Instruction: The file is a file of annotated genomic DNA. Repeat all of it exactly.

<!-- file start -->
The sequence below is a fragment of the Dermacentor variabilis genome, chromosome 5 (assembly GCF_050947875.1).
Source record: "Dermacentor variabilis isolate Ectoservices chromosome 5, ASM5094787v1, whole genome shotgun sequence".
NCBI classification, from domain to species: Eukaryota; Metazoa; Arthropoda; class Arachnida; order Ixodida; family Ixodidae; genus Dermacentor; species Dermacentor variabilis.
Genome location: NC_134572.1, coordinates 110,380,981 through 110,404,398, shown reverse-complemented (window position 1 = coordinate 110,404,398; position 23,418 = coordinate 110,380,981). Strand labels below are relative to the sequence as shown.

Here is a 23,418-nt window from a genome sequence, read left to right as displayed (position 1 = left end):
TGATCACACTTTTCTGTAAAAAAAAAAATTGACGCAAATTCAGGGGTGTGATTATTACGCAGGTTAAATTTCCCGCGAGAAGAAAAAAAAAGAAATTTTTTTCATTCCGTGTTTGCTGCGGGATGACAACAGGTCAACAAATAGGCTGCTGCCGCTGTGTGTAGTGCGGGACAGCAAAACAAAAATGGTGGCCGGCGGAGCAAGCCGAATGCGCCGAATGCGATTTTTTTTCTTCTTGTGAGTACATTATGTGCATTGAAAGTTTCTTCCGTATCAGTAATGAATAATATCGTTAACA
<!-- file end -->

The sequence below is a fragment of the Dermacentor variabilis genome, chromosome 5 (assembly GCF_050947875.1).
Source record: "Dermacentor variabilis isolate Ectoservices chromosome 5, ASM5094787v1, whole genome shotgun sequence".
NCBI classification, from domain to species: Eukaryota; Metazoa; Arthropoda; class Arachnida; order Ixodida; family Ixodidae; genus Dermacentor; species Dermacentor variabilis.
Genome location: NC_134572.1, coordinates 110,380,981 through 110,404,398, shown reverse-complemented (window position 1 = coordinate 110,404,398; position 23,418 = coordinate 110,380,981). Strand labels below are relative to the sequence as shown.

Here is a 23,418-nt window from a genome sequence, read left to right as displayed (position 1 = left end):
TGATCACACTTTTCTGTAAAAAAAAAAATTGACGCAAATTCAGGGGTGTGATTATTACGCAGGTTAAATTTCCCGCGAGAAGAAAAAAAAAGAAATTTTTTTCATTCCGTGTTTGCTGCGGGATGACAACAGGTCAACAAATAGGCTGCTGCCGCTGTGTGTAGTGCGGGACAGCAAAACAAAAATGGTGGCCGGCGGAGCAAGCCGAATGCGCCGAATGCGATTTTTTTTCTTCTTGTGAGTACATTATGTGCATTGAAAGTTTCTTCCGTATCAGTAATGAATAATATCGTTAACA